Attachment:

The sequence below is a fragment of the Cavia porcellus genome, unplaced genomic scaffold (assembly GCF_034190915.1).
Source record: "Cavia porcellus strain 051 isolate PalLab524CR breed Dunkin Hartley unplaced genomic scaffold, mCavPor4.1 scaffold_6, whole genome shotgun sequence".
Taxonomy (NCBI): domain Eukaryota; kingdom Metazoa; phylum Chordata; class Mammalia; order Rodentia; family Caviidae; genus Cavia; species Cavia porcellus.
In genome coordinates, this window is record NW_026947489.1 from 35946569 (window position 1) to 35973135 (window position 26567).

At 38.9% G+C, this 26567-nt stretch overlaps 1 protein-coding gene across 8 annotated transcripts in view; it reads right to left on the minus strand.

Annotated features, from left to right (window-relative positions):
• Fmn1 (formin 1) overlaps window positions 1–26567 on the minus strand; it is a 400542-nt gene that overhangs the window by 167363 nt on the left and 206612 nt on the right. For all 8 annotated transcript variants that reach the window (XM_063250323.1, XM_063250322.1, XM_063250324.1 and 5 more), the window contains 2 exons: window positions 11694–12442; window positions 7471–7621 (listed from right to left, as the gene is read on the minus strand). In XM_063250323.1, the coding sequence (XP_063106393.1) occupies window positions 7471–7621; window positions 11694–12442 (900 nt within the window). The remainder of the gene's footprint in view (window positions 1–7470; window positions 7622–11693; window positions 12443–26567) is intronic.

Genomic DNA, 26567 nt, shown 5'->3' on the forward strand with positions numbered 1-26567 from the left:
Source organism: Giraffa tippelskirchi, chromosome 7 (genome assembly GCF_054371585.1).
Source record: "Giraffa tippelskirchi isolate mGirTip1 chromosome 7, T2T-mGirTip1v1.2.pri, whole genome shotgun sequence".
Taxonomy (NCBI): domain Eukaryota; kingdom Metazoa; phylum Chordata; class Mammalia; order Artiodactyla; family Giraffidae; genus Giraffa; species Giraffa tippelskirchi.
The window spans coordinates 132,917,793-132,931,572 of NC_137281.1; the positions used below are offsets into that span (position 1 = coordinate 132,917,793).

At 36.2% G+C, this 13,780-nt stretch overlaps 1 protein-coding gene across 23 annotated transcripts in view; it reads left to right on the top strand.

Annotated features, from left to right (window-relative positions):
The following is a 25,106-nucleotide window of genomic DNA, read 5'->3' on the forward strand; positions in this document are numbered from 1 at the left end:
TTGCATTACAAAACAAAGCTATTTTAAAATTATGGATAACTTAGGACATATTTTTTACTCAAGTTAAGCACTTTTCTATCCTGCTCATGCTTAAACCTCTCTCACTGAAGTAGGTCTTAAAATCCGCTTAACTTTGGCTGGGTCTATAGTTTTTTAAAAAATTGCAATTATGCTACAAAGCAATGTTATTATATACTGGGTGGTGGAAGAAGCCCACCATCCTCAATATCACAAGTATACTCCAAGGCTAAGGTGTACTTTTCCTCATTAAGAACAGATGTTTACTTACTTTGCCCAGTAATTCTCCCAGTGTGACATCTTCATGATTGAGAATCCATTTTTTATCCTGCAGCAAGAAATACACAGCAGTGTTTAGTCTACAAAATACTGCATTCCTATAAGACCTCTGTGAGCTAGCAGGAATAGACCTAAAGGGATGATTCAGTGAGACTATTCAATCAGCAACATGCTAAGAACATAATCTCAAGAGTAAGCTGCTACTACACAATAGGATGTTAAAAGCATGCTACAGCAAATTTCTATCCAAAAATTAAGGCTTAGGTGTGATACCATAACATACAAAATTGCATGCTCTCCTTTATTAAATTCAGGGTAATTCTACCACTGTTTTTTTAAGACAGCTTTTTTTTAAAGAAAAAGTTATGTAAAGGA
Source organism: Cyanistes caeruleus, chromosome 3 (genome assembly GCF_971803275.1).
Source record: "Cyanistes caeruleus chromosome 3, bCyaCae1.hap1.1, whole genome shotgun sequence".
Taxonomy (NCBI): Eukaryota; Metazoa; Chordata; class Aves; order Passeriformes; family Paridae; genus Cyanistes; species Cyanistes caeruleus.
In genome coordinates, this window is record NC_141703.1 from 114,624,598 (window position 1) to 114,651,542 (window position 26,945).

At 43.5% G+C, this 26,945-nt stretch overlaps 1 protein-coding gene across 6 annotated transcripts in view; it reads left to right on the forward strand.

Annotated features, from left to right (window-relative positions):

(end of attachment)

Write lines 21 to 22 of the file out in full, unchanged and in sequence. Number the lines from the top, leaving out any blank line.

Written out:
At 43.5% G+C, this 26,945-nt stretch overlaps 1 protein-coding gene across 6 annotated transcripts in view; it reads left to right on the forward strand.

Annotated features, from left to right (window-relative positions):